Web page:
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NASA twins to aspiring UAE astronauts: “If you can dream it, you can do it”

NASA’s Captains Mark and Scott Kelly recently spoke at the Majlis Mohamed bin Zayed at a lecture titled, ’The Sky is not the Limit: Life Lessons from NASA’s Kelly Brothers,’ WAM reported.

The “astronaut twins” lauded the planning that has gone into UAE’s Mars mission saying they look forward to the country having its own astronauts soon.

The Kellys also said the country was best placed to build a city on Mars considering it had built such large and dazzling cities in the desert.

Captains Mark and Scott Kelly’s career achievements have been as similar as they are remarkable. The Kelly brothers – the only identical twin astronauts in history – have both served as US Navy fighters and test pilots, and both went on to become NASA astronauts. When Scott was about to be sent into space for a year in 2015, his suggestion that he and Mark be used as the subjects of a study into the effects of extended space travel on the human body was readily accepted. Thus, Scott flew to the International Space Station and lived there for 340 days while Mark stayed on Earth. Scientists examined the twins before, during, and after the mission.

One of the biggest challenges of getting to Mars is understanding how a full-fledged mission, which is likely to last three years, might affect the human body. Astronauts are known to lose bone mass and have heightened exposure to radiation while in space, with their vision and immune systems adversely affected during six-month missions. Until recently, no data existed for longer space missions.

The path-breaking Twins Study, the first application of genomics to evaluate potential risks to the human body in space, found that Scott’s DNA had not fundamentally changed after a year in space.

However, seven percent of Scott’s gene expression – which is how our body reacts to our environment – had altered from its pre-flight levels, a change NASA termed “very minimal”.

The NASA Twins Study, its implications for science, as well as the twins’ own experiences that shaped their views on teamwork, leadership and overcoming adversity formed the basis of Monday’s lecture, The Sky is not the Limit: Life lessons from NASA’s Kelly brothers.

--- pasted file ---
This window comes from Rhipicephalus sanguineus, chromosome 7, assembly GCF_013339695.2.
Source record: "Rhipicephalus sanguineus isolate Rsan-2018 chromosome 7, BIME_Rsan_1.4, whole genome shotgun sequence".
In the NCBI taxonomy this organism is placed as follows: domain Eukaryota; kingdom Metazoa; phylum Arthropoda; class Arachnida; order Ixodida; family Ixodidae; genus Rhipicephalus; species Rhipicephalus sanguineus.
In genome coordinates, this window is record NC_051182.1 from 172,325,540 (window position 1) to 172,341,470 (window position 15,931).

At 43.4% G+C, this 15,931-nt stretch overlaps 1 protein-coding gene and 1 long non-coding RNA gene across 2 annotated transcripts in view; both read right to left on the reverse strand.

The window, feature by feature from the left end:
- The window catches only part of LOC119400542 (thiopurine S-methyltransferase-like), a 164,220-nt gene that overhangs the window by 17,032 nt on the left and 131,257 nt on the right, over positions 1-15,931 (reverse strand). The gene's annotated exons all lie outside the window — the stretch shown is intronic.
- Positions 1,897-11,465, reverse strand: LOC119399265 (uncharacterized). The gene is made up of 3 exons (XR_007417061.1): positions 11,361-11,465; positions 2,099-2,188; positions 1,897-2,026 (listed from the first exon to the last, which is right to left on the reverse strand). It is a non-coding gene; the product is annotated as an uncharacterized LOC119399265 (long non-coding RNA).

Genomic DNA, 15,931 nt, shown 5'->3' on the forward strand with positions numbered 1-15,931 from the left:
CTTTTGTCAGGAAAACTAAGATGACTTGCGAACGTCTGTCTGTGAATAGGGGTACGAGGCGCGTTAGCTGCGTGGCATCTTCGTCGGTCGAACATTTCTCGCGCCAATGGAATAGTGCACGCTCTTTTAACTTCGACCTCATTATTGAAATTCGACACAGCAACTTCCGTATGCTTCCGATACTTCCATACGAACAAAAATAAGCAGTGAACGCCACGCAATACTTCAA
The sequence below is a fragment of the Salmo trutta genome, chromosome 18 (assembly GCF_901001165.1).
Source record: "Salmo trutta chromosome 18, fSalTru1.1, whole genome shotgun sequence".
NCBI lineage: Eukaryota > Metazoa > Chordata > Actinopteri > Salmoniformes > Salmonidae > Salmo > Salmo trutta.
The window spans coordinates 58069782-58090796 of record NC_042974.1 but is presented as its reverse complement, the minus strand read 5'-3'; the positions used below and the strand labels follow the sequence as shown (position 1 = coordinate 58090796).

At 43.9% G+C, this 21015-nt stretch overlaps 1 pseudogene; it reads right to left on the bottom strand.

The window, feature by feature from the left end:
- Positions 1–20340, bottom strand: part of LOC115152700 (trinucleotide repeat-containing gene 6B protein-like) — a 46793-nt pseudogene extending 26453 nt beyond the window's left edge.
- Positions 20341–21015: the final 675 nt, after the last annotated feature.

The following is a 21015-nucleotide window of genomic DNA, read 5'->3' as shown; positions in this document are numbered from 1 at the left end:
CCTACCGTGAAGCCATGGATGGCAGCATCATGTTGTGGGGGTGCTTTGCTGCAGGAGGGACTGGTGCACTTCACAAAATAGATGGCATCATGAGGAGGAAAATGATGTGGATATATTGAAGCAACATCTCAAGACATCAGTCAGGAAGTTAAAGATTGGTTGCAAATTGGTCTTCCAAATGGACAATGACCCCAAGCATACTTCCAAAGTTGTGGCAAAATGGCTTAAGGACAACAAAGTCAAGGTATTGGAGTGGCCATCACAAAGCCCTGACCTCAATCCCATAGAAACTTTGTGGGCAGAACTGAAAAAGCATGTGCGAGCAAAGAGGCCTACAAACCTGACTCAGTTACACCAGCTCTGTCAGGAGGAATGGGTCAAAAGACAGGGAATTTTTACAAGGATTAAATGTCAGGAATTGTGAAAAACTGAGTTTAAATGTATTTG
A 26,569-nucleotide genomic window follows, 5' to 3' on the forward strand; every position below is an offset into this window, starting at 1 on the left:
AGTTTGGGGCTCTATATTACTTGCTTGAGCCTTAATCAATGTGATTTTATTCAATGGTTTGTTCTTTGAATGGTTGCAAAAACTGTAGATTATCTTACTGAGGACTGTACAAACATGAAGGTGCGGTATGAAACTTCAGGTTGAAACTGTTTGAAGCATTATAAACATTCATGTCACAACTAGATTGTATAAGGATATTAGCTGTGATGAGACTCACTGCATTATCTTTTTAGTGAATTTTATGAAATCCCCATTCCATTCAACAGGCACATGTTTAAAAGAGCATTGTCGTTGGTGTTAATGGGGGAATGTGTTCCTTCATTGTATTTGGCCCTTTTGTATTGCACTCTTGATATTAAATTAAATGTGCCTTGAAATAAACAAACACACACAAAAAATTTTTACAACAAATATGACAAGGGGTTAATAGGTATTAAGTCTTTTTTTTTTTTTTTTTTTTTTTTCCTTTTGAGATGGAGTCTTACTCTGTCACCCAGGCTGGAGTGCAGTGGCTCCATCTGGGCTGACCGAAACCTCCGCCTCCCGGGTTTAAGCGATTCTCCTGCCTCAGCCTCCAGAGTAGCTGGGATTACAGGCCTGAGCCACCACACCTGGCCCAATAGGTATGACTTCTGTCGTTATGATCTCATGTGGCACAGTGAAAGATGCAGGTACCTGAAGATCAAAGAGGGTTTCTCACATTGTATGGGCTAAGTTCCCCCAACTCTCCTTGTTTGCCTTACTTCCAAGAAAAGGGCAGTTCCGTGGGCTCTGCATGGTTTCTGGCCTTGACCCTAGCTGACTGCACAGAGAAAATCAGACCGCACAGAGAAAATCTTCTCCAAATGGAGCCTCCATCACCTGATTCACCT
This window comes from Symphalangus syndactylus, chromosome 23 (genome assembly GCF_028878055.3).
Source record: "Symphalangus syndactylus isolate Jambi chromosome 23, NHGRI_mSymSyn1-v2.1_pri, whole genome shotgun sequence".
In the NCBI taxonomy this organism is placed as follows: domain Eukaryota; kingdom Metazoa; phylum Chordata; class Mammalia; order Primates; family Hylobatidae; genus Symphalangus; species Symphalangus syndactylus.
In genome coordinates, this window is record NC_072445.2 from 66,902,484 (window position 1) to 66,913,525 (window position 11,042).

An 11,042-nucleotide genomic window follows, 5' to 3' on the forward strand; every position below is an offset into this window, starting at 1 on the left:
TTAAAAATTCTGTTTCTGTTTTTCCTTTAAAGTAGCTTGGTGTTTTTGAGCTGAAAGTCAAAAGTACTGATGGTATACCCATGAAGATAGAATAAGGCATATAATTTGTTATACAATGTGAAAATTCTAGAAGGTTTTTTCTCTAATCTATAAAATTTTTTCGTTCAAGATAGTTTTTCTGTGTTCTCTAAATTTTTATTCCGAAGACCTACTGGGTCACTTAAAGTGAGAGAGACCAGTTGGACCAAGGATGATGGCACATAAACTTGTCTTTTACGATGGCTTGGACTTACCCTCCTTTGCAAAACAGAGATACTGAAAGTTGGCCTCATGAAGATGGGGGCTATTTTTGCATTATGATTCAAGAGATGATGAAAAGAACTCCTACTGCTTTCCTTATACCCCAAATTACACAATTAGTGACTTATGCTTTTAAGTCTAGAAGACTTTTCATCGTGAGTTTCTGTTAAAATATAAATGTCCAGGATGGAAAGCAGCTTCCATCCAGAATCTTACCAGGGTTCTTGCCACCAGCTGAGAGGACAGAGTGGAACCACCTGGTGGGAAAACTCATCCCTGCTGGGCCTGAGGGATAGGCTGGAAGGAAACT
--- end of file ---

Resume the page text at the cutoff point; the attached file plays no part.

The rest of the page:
The lecture, hosted at the Majlis Mohamed bin Zayed in Abu Dhabi’s Al Bateen Palace, was attended by Sheikh Mohamed bin Zayed, Crown Prince of Abu Dhabi and Deputy Supreme Commander of the UAE Armed Forces, as well as other dignitaries.

While science was at the core of the twins’ expeditions, it is their life lessons and personal stories from 229 miles above Earth, and the path that led them there which provide valuable perspective on embracing risk and discovering one’s true potential to achieve the impossible.

Scott, the author of the New York Times best-selling Endurance: A Year in Space, A Lifetime of Discovery, said he was a terrible student in school, uninterested in science. Then he came across Tom Wolfe’s The Right Stuff, an inspiring account of the lives of the trailblazing Americans who first explored space. Reading the book helped him discover his passion for aviation and space and find the motivation to work hard to earn an engineering degree, which led to a career as a test pilot and astronaut.

“We need to stop furthering the myth that maths and science are too difficult, such a belief might be keeping thousands of students from pursuing careers in science, technology, engineering and mathematics,” said Scott during the event.

He also shared how he and his colleagues at the space station overcame various challenges, which he termed “the hardest thing we have ever done”.

“If we can do this, we can do anything. If we decide we want to go to Mars, we can. If we decide we want to cure cancer, we can.

“If you can dream it, you can do it. If you have a goal and a plan, if you take risks and are willing to make mistakes, you can do it. We can choose to do the hard things, and if we do, then the sky is not the limit.”

Meanwhile, after retiring from NASA, Mark – himself an accomplished astronaut who commanded the space shuttles Endeavour and Discovery – has spoken to audiences worldwide about the infinite opportunities that can result from collaboration, teamwork and dreaming big. He speaks of how focus, dedication and persistence can help you tap into your potential to succeed in any competitive setting.

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